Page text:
15-16/2016 All in one
The major internet trading firm Amazon has been good for many surprises over the years. The US corporation frequently presents ideas to the public that may at first glance sound downright fantastic. Its drone project is a prime exhibit in this context. Whilst most people associate military applications or spectacular aerial images with the flying units, Amazon presented it as a mode of parcel transport – thus prompting others to seek to emulate the firm. On top of this Amazon offers products that may not immediately be associated with a «traditional» online trader; for example its own tablet; or its fire stick, which makes it possible to connect conventional TVs to the internet and enables Amazon to sell its own productions to consumers.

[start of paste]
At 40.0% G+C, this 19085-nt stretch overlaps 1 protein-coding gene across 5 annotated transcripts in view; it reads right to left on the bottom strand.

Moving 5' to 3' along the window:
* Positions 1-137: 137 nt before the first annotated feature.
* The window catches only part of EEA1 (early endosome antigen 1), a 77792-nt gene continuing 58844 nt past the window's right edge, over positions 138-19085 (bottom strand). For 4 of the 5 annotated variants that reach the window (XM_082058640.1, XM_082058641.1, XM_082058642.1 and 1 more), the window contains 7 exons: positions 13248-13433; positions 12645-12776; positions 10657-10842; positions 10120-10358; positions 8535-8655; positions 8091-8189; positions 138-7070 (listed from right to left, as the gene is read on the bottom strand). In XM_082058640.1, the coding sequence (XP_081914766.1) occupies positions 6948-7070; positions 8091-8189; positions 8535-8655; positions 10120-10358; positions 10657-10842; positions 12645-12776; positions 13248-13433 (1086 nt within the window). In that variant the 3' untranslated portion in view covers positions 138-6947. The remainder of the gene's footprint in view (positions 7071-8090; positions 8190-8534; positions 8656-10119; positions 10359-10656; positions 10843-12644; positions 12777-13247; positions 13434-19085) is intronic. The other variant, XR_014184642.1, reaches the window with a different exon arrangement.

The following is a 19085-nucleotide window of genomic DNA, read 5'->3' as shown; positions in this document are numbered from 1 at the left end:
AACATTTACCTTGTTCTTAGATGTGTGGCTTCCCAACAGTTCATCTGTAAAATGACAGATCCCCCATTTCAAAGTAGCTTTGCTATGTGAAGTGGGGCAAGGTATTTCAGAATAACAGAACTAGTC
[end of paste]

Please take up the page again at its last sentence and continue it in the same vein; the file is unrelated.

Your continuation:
But to get back to transport, a field on which the internet giant has also focused of late. In this segment the company has undertaken efforts to master the last parcel delivery mile itself; and it has a foot in the door in China with its new licence there to run a shipping line. And then there is airfreight: just a few weeks ago, Amazon leased several full-freighters and now apparently has plans to transform the US airport of Wilmington OH into its hub.
Rapid delivery is another subject dear to Amazon’s heart. It wants to radically shorten distribution periods for its prime-now customers, aiming for 1–2 hours until the goods reach them. One-hour delivery started in 20 US cities in December 2015 – and it’s having an effect: a series of local competitors are said to have got their feet in the starting blocks in the USA to try and beat the 60-minute barrier.
Amazon is going for it all: be it «traditional» internet sales, technology or transport – it manages many different segments under one roof. I wonder whether the US firm can set an example for the transport industry – for instance in the in-sourcing field. For a long time, specialisation in selected fields was considered the passport to success.